PORTLAND, Ore. (AP) -- The best indication of how strong the tea is brewing in Oregon this year may come May 18 in a Republican contest to run against Democratic U.S. Rep. David Wu in the northwest corner of the state.
Three newcomers are campaigning for the GOP nomination. One has a fundraising lead and a nod from the party's national congressional campaign organization, and two others align themselves with the conservative insurgency that calls itself the tea party movement.
The contest is of interest if only because so few of Oregon's congressional campaigns are expected to be competitive, either in the May primary election or in November, and because of the attention tea party protesters have drawn over the past year.
``It's a wonderful test of the tea party,'' said Jim Moore, political science professor at Pacific University. ``Does it have legs? Can it put candidates up there?''
Over the years, national Republican strategists have often taken aim at Wu, but he's survived to win six elections and run for a seventh in a district whose political makeup has been trending more Democratic.
By fall, the most competitive congressional race in Oregon is expected to be in District 5, where Kurt Schrader is completing his first term in a district where John McCain came closest to Barack Obama in the 2008 presidential race. It stretches from Clackamas County west to the coast.
But Republicans figure their next hope for a gain in the state would be in Wu's district, which is centered in Washington County and west Portland and includes Clatsop, Columbia and Yamhill counties.
Elsewhere, Oregon incumbents seem entrenched: Republican Rep. Greg Walden in a vast district in Eastern Oregon, Democratic Reps. Earl Blumenauer in Portland and Peter DeFazio in the southwestern corner of the state; and Democratic Sen. Ron Wyden.
All have raised large sums and face primary or general election challengers who are in general poorly funded, little known or inexperienced as candidates.
In Wu's district, Rob Cornilles of Tualatin has raised nearly $400,000 and gotten a listing among potential "Young Guns" in a candidates development program run by the National Republican Congressional Committee.
Both parties engage in such campaign touting, which provides insight into where party insiders with access to polling data and fundraisers think their money and assistance is most likely to pay off.
Cornilles runs Game Face, a business consulting and executive development company for professional sports teams. He said the work has been largely out of state, meaning he hadn't developed local fundraising connections.
"He's had to do a fair amount of convincing in the Portland business community, and he's done that," said Sally Stevens of Cannon Beach, chair of the Clatsop County Republican Central Committee.
The fundraising is a demonstration of broad support in what's understood to be a tough chore, unseating a longtime incumbent, said Cornilles. "They know I'm the only candidate who can defeat David Wu," he said.
Mortgage broker John Kuzmanich is one of the two candidates claiming tea party affiliation, and boasts endorsements from two of its leaders: Geoff Ludt, who runs a website linking various tea party groups, and Jeff Kropf, a former legislator who now leads the Oregon chapter of Americans for Prosperity, a multistate group that has helped organize the tea party movement in Oregon.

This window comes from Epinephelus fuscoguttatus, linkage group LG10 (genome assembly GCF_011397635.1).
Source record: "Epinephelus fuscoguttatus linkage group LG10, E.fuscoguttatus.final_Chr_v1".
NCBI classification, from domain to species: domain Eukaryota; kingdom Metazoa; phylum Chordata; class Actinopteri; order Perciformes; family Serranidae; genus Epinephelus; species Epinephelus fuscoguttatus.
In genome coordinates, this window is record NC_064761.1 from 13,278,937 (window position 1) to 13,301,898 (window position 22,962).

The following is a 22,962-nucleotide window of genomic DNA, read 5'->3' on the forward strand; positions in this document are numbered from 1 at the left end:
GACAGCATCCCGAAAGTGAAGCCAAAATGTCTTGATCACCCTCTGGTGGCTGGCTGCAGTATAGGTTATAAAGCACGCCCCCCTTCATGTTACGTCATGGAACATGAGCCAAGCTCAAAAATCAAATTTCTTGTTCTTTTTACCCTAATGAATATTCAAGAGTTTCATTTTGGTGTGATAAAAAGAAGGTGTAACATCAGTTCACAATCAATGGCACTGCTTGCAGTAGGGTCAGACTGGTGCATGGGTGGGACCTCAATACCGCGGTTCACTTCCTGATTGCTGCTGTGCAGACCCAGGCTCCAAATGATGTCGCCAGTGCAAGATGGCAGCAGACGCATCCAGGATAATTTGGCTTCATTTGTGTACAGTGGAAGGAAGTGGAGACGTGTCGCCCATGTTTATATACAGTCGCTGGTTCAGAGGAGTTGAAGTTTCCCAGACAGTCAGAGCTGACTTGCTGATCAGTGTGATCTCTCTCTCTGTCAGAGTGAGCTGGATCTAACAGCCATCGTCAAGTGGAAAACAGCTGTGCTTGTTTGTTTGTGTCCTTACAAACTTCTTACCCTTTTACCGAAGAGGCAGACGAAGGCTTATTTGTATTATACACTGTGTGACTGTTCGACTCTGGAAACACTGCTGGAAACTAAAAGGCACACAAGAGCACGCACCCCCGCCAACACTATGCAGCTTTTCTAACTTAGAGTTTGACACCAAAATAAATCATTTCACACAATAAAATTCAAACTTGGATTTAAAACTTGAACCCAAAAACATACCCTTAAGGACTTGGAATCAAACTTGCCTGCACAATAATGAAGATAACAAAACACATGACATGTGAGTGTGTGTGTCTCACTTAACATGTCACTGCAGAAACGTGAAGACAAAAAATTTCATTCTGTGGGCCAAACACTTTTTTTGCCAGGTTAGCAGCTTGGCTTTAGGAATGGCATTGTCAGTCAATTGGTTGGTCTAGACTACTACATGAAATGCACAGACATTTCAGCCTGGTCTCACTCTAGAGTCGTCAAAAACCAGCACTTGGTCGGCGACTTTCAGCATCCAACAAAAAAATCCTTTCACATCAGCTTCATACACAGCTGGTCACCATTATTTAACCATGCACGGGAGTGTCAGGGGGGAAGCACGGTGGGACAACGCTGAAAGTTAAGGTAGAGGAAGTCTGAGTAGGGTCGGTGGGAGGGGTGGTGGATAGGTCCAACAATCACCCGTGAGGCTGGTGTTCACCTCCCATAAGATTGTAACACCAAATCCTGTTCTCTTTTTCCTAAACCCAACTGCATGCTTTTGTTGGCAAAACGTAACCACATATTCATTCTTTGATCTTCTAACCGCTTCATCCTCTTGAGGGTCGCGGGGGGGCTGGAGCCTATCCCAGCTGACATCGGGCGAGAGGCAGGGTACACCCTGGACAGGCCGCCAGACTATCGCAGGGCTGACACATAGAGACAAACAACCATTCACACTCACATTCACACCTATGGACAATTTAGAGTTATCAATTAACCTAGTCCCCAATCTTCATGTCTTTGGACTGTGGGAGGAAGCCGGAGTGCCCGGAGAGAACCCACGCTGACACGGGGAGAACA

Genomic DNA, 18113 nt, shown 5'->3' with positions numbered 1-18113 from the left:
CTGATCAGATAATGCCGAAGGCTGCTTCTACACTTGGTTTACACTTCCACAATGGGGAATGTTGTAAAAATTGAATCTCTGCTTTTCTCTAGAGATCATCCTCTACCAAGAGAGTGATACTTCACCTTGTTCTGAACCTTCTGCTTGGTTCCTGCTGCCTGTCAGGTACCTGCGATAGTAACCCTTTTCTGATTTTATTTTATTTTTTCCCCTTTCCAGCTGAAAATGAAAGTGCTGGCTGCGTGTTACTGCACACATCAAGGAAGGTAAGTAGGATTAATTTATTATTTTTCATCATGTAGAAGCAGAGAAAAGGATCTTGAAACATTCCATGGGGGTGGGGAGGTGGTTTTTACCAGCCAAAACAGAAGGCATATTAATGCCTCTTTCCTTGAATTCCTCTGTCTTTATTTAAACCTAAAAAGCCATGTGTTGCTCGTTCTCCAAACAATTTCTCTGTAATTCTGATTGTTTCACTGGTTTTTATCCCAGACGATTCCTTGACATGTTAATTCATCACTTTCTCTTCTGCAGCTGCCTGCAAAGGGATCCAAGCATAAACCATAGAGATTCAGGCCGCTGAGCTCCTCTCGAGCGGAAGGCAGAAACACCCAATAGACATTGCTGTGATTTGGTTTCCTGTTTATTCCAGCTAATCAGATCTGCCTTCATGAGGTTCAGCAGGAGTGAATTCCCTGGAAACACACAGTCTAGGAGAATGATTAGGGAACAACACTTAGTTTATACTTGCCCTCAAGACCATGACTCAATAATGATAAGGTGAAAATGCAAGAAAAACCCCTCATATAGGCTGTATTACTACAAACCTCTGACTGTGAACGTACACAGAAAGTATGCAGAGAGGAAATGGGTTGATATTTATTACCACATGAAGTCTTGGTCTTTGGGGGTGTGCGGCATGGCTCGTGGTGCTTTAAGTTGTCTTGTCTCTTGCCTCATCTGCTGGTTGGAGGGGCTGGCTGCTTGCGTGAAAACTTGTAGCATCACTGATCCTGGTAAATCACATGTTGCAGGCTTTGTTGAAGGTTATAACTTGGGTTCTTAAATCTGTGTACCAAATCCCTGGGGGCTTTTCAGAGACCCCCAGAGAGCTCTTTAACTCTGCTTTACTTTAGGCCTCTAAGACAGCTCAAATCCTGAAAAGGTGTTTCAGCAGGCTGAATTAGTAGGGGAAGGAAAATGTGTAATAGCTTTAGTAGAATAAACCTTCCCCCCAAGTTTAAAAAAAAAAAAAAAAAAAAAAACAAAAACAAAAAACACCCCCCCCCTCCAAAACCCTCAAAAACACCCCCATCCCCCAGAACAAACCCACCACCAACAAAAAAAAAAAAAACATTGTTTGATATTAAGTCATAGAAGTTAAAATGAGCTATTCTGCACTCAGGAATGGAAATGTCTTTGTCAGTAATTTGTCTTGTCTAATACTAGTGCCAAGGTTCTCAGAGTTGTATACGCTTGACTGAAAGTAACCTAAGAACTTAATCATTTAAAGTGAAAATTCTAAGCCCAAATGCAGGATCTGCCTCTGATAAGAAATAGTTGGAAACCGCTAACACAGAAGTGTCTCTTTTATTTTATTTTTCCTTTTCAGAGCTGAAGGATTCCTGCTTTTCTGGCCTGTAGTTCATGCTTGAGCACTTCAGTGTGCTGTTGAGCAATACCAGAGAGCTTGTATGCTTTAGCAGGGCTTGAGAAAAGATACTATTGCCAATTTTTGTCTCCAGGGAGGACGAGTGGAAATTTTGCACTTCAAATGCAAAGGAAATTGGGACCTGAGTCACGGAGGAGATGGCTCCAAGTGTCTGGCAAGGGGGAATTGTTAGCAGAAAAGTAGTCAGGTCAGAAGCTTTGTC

Kuzmanich has raised more than $100,000 for a primary campaign that he calls part of "a people's movement rising up to take back the country" that's driven by ideals of limited government and fiscal responsibility abandoned by Democrats and Republicans alike.
"I'm not looking to join the old boy's network," said Kuzmanich.
A third candidate, Doug Keller, a retired Navy aviator, is active in the race and claiming tea party affinities. He has raised $12,000. A fourth candidate, Stephan Brodhead, filed but has not been active. He said he's aiming at a run in 2012.
Meanwhile, Wu has raised nearly $650,000 in the past two years and still has most of that in his campaign treasury. Even Republicans said it will be tough to unseat him, especially given his attention to bringing benefits back home, which tends to help local businesses.
"David Wu, realistically, brings $60-$80 million into the district every year," said Stevens.
In the other congressional races:
-- Wyden faces primary opposition from two candidates but has amassed $3.7 million in his campaign treasury and is expected to win handily.
Republicans have eight primary candidates, but party leaders are backing Jim Huffman, a law professor at Lewis & Clark university and newspaper essayist whose treasury consists in large part of his own $250,000 loan, according to federal campaign reports.
-- In the 2nd Congressional, Walden faces no primary opposition. His Democratic challenger in the fall will be Joyce Segers of Ashland.
-- In District 3, Blumenauer has a primary challenger but is in no trouble. His Republican opponent in the fall will come from Douglas County in Southern Oregon -- state law doesn't require congressional candidates to live in their districts. She is Delia Lopez, who owns rental property and raises horses near Oakland, north of Roseburg.
-- In District 4, DeFazio is unopposed in the primary. Republicans competing to run against him are Jaynee Germond of Dillard, also aligned with tea party groups, and Art Robinson of Cave Junction, once an associate of Linus Pauling who now runs an institute that develops home-schooling material.
-- In District 5, Schrader is unopposed and has raised more than $900,000 in the past two years. His Republican opponent is expected to be state Rep. Scott Bruun, who has a wide fundraising lead over primary opponent Fred Thompson, a retired timber industry executive from Salem.